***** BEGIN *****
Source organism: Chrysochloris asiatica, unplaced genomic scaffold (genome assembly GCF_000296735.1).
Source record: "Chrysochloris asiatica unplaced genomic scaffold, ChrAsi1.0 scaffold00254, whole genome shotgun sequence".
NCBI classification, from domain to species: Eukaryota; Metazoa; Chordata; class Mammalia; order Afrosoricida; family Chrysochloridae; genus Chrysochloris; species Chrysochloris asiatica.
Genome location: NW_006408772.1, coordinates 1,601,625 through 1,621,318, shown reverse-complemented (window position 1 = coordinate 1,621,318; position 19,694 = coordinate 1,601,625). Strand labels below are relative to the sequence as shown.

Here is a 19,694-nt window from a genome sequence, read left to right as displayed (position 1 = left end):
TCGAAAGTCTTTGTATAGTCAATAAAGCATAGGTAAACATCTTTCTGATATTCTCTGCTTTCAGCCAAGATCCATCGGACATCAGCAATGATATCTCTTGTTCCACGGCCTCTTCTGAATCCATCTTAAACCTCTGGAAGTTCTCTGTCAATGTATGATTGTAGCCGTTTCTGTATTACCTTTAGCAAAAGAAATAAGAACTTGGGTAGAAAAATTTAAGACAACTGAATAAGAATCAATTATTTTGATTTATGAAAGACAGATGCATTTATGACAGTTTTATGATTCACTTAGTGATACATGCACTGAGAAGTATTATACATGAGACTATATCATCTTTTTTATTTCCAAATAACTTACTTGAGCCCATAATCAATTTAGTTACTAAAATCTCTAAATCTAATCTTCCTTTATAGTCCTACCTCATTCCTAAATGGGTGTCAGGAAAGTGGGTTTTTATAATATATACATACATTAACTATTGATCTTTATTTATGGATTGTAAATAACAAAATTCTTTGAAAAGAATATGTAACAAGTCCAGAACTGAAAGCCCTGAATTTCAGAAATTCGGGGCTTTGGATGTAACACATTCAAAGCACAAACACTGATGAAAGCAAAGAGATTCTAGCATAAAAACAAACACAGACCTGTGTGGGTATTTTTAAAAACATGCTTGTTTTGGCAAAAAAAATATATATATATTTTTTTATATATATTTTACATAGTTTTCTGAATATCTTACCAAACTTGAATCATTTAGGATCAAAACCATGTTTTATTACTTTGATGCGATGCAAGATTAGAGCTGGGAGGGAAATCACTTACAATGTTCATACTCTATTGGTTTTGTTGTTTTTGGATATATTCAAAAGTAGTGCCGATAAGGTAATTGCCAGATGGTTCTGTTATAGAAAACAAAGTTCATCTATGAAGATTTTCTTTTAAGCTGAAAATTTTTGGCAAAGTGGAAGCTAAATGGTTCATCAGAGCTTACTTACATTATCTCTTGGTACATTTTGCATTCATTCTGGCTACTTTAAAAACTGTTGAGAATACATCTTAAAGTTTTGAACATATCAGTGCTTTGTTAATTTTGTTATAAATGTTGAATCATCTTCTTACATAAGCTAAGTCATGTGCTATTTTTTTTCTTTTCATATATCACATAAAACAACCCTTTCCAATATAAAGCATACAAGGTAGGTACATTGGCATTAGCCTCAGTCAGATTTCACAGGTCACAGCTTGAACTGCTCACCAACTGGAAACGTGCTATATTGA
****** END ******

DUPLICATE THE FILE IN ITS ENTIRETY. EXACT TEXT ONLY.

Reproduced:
Source organism: Chrysochloris asiatica, unplaced genomic scaffold (genome assembly GCF_000296735.1).
Source record: "Chrysochloris asiatica unplaced genomic scaffold, ChrAsi1.0 scaffold00254, whole genome shotgun sequence".
NCBI classification, from domain to species: Eukaryota; Metazoa; Chordata; class Mammalia; order Afrosoricida; family Chrysochloridae; genus Chrysochloris; species Chrysochloris asiatica.
Genome location: NW_006408772.1, coordinates 1,601,625 through 1,621,318, shown reverse-complemented (window position 1 = coordinate 1,621,318; position 19,694 = coordinate 1,601,625). Strand labels below are relative to the sequence as shown.

Here is a 19,694-nt window from a genome sequence, read left to right as displayed (position 1 = left end):
TCGAAAGTCTTTGTATAGTCAATAAAGCATAGGTAAACATCTTTCTGATATTCTCTGCTTTCAGCCAAGATCCATCGGACATCAGCAATGATATCTCTTGTTCCACGGCCTCTTCTGAATCCATCTTAAACCTCTGGAAGTTCTCTGTCAATGTATGATTGTAGCCGTTTCTGTATTACCTTTAGCAAAAGAAATAAGAACTTGGGTAGAAAAATTTAAGACAACTGAATAAGAATCAATTATTTTGATTTATGAAAGACAGATGCATTTATGACAGTTTTATGATTCACTTAGTGATACATGCACTGAGAAGTATTATACATGAGACTATATCATCTTTTTTATTTCCAAATAACTTACTTGAGCCCATAATCAATTTAGTTACTAAAATCTCTAAATCTAATCTTCCTTTATAGTCCTACCTCATTCCTAAATGGGTGTCAGGAAAGTGGGTTTTTATAATATATACATACATTAACTATTGATCTTTATTTATGGATTGTAAATAACAAAATTCTTTGAAAAGAATATGTAACAAGTCCAGAACTGAAAGCCCTGAATTTCAGAAATTCGGGGCTTTGGATGTAACACATTCAAAGCACAAACACTGATGAAAGCAAAGAGATTCTAGCATAAAAACAAACACAGACCTGTGTGGGTATTTTTAAAAACATGCTTGTTTTGGCAAAAAAAATATATATATATTTTTTTATATATATTTTACATAGTTTTCTGAATATCTTACCAAACTTGAATCATTTAGGATCAAAACCATGTTTTATTACTTTGATGCGATGCAAGATTAGAGCTGGGAGGGAAATCACTTACAATGTTCATACTCTATTGGTTTTGTTGTTTTTGGATATATTCAAAAGTAGTGCCGATAAGGTAATTGCCAGATGGTTCTGTTATAGAAAACAAAGTTCATCTATGAAGATTTTCTTTTAAGCTGAAAATTTTTGGCAAAGTGGAAGCTAAATGGTTCATCAGAGCTTACTTACATTATCTCTTGGTACATTTTGCATTCATTCTGGCTACTTTAAAAACTGTTGAGAATACATCTTAAAGTTTTGAACATATCAGTGCTTTGTTAATTTTGTTATAAATGTTGAATCATCTTCTTACATAAGCTAAGTCATGTGCTATTTTTTTTCTTTTCATATATCACATAAAACAACCCTTTCCAATATAAAGCATACAAGGTAGGTACATTGGCATTAGCCTCAGTCAGATTTCACAGGTCACAGCTTGAACTGCTCACCAACTGGAAACGTGCTATATTGA